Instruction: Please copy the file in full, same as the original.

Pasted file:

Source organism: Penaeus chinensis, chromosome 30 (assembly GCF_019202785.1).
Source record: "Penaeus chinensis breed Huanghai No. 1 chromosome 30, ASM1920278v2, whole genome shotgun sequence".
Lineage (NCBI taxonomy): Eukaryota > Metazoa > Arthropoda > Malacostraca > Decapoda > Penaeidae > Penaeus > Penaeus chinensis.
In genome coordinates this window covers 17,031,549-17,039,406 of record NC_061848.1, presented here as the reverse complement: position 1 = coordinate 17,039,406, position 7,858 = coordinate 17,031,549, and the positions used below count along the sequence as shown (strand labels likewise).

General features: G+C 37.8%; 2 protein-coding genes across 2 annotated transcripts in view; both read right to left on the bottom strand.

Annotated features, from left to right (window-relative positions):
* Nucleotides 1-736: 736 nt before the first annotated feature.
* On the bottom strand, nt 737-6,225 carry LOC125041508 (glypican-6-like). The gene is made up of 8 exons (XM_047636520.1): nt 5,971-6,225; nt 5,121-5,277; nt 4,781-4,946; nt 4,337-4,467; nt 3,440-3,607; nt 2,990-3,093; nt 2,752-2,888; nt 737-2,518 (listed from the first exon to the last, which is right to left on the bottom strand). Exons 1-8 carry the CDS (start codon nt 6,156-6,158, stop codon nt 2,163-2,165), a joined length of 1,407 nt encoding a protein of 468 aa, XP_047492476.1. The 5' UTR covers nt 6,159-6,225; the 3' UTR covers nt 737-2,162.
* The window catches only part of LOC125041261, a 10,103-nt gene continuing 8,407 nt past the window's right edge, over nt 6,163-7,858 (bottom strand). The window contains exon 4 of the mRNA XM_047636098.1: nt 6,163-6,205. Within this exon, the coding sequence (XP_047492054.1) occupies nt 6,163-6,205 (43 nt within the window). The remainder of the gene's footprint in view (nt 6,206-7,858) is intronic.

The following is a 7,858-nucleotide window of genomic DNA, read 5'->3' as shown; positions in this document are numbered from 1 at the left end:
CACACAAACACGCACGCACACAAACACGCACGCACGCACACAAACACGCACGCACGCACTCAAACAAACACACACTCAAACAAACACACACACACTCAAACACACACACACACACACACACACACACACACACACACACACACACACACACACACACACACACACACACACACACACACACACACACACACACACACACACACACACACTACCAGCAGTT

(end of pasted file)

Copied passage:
Source organism: Penaeus chinensis, chromosome 30 (assembly GCF_019202785.1).
Source record: "Penaeus chinensis breed Huanghai No. 1 chromosome 30, ASM1920278v2, whole genome shotgun sequence".
Lineage (NCBI taxonomy): Eukaryota > Metazoa > Arthropoda > Malacostraca > Decapoda > Penaeidae > Penaeus > Penaeus chinensis.
In genome coordinates this window covers 17,031,549-17,039,406 of record NC_061848.1, presented here as the reverse complement: position 1 = coordinate 17,039,406, position 7,858 = coordinate 17,031,549, and the positions used below count along the sequence as shown (strand labels likewise).

General features: G+C 37.8%; 2 protein-coding genes across 2 annotated transcripts in view; both read right to left on the bottom strand.

Annotated features, from left to right (window-relative positions):
* Nucleotides 1-736: 736 nt before the first annotated feature.
* On the bottom strand, nt 737-6,225 carry LOC125041508 (glypican-6-like). The gene is made up of 8 exons (XM_047636520.1): nt 5,971-6,225; nt 5,121-5,277; nt 4,781-4,946; nt 4,337-4,467; nt 3,440-3,607; nt 2,990-3,093; nt 2,752-2,888; nt 737-2,518 (listed from the first exon to the last, which is right to left on the bottom strand). Exons 1-8 carry the CDS (start codon nt 6,156-6,158, stop codon nt 2,163-2,165), a joined length of 1,407 nt encoding a protein of 468 aa, XP_047492476.1. The 5' UTR covers nt 6,159-6,225; the 3' UTR covers nt 737-2,162.
* The window catches only part of LOC125041261, a 10,103-nt gene continuing 8,407 nt past the window's right edge, over nt 6,163-7,858 (bottom strand). The window contains exon 4 of the mRNA XM_047636098.1: nt 6,163-6,205. Within this exon, the coding sequence (XP_047492054.1) occupies nt 6,163-6,205 (43 nt within the window). The remainder of the gene's footprint in view (nt 6,206-7,858) is intronic.

The following is a 7,858-nucleotide window of genomic DNA, read 5'->3' as shown; positions in this document are numbered from 1 at the left end:
CACACAAACACGCACGCACACAAACACGCACGCACGCACACAAACACGCACGCACGCACTCAAACAAACACACACTCAAACAAACACACACACACTCAAACACACACACACACACACACACACACACACACACACACACACACACACACACACACACACACACACACACACACACACACACACACACACACACACACACACACACACACTACCAGCAGTT